Some of Your Pain is Your Fault

You know you are not to blame for your mental health problems. Mental illness is not caused by bad karma or bad decisions. However, some of the pain caused by your mental health issues is your fault. You were/are complicit in your own pain. And you have to learn to forgive yourself.

Here are some things you might have done to cause yourself pain:

  • Avoided getting help for your mental health problems.
  • Pretended you were fine, when you were suffering.
  • Ignored phone calls and messages from friends because you were too scared or sad or numb or angry or jealous or ashamed or whatever to face them.
  • Overeaten in attempts to block out your emotions.
  • Starved yourself in attempts to block out your emotions or achieve perfection.
  • Neglected your studies because it was easier to procrastinate than face the possibility that you could do your best and still fail to live up to your (or someone else’s) expectations.
  • Walked away from jobs because you didn’t have the strength to fight your corner.
  • Slept with people you regret sleeping with.
  • Shut yourself off from relationships or even the opportunity to date people.
  • Cut yourself because it gave you temporary relief.
  • Stayed at home when you might have enjoyed going out.
  • Used drugs or alcohol in attempts to make yourself feel better.
  • Lashed out at someone you love because you were angry or in pain.

You can probably think of dozens of your own examples. The indelible fact is that you have caused some of your pain.

Another fact is that you deserve to be forgiven. You must forgive yourself. By not forgiving yourself, you are prolonging your pain. Forgiving yourself allows you to move on. It helps you to avoid pain in the future. It teaches you that you don’t have to accept the pain that you cause yourself. Some pain in life is inevitable – we get ill, we lose jobs, loved ones die – but you can choose to avoid causing yourself pain.

You will not be 100% successful. You will slip up and cause yourself pain on some occasions. When that happens, you need to forgive yourself again and move on. It’s hard to face up to your own complicity in your pain, but it’s something you must do in order to get past the pain.

Depending on your personal situation, you may need professional help in order to do this; avoiding getting help is one of the most common ways those of us with mental health problems cause ourselves pain. Reach out to anyone you can – your doctor, a therapist, a friend, a family member, a charity, a helpline. Just reach out. Read back through the bullet points and observe how all of the ways we cause ourselves pain are the opposite of reaching out. They are about avoiding genuine connections with our emotions and with other people. The antidote to pain is connection.

WTF Does Resurfacing and Rewriting Mean?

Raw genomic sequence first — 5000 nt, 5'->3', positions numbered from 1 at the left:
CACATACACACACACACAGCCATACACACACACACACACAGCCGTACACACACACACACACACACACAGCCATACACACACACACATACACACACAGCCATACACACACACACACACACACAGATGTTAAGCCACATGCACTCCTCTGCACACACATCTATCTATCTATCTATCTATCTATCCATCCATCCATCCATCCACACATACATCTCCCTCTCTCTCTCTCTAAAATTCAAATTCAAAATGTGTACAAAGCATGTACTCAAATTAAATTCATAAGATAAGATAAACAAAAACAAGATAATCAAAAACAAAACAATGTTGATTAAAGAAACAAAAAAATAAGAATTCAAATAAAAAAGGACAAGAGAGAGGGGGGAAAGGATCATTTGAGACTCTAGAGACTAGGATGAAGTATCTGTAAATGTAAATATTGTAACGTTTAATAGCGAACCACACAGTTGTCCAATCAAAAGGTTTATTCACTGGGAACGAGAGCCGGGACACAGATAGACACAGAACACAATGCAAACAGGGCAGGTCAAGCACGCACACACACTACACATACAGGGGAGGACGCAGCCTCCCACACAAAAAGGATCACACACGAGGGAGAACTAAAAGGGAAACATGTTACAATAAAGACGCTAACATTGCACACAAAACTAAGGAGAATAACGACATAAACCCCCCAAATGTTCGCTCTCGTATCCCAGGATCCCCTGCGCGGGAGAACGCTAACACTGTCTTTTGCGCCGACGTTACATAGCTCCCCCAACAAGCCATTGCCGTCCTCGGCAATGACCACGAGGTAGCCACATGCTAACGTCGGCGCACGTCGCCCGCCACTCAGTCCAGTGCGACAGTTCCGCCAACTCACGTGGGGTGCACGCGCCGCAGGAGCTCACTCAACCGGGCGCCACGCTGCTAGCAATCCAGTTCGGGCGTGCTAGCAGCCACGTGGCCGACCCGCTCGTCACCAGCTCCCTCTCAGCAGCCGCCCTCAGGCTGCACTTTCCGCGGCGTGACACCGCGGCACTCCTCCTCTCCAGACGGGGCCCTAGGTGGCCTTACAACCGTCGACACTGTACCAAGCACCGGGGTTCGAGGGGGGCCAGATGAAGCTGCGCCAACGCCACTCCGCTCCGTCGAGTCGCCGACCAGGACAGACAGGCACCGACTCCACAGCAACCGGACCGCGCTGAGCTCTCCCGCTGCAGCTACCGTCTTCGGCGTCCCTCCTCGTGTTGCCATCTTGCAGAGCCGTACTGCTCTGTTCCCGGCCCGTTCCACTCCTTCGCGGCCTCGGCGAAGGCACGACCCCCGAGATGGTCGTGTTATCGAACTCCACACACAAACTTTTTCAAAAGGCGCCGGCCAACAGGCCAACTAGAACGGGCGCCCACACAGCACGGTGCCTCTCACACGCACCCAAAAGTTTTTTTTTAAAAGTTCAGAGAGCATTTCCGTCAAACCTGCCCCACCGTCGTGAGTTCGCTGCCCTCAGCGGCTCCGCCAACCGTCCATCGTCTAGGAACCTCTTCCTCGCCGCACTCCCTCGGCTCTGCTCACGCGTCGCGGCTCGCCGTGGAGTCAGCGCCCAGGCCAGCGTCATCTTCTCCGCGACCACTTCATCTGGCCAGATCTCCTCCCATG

Resurfacing and Rewriting? What do those verbs have in common? They define the processes of recovering from mental illness: striving to get out of the depths of despair and reassessing your life. Reconnecting with the world and reclaiming your story. Because your life is a story and you can change it; you can create a new story.

Stories are not set in stone. They are retold and adapted. They are expanded and edited. Years of mental illness (anxiety, depression and borderline personality disorder) convinced me that my story was a tragedy. I thought I would die before I turned 30 and I believed that I would never achieve anything. Guess what? I turned 31 last month and I have done many things that I thought were impossible for me – learning to drive, earning a degree, getting a short story published.

I don’t want to over-simplify my continuing recovery. It has taken me years of medication and talking therapies to get to the point where I can help myself. However, a major part of the recovery process is learning about the power of the stories you tell about yourself. You can’t change your past, but you can edit it. You can choose to pay more attention to some parts of your story than others. You can pick the main characters, who will have the most influence on your future. You have to decide what you want your story to be – and then start to create your story.

Hence Resurfacing and Rewriting. I want this blog to inspire and encourage you to own your story. To show you that you are not alone; that recovery from mental illness is neither linear nor logical, but it can be fun and fulfilling. I want to help break down the stigma which still surrounds mental health issues and rewrite the story, telling everyone that people with mental illnesses are valuable and should be valued. Most of all, I want to prove that recovery is possible. I have no idea if I will succeed and I’m terrified, but I want my story to be about a woman who overcomes mental illness and learns to be happy. And who kicks some arse along the way!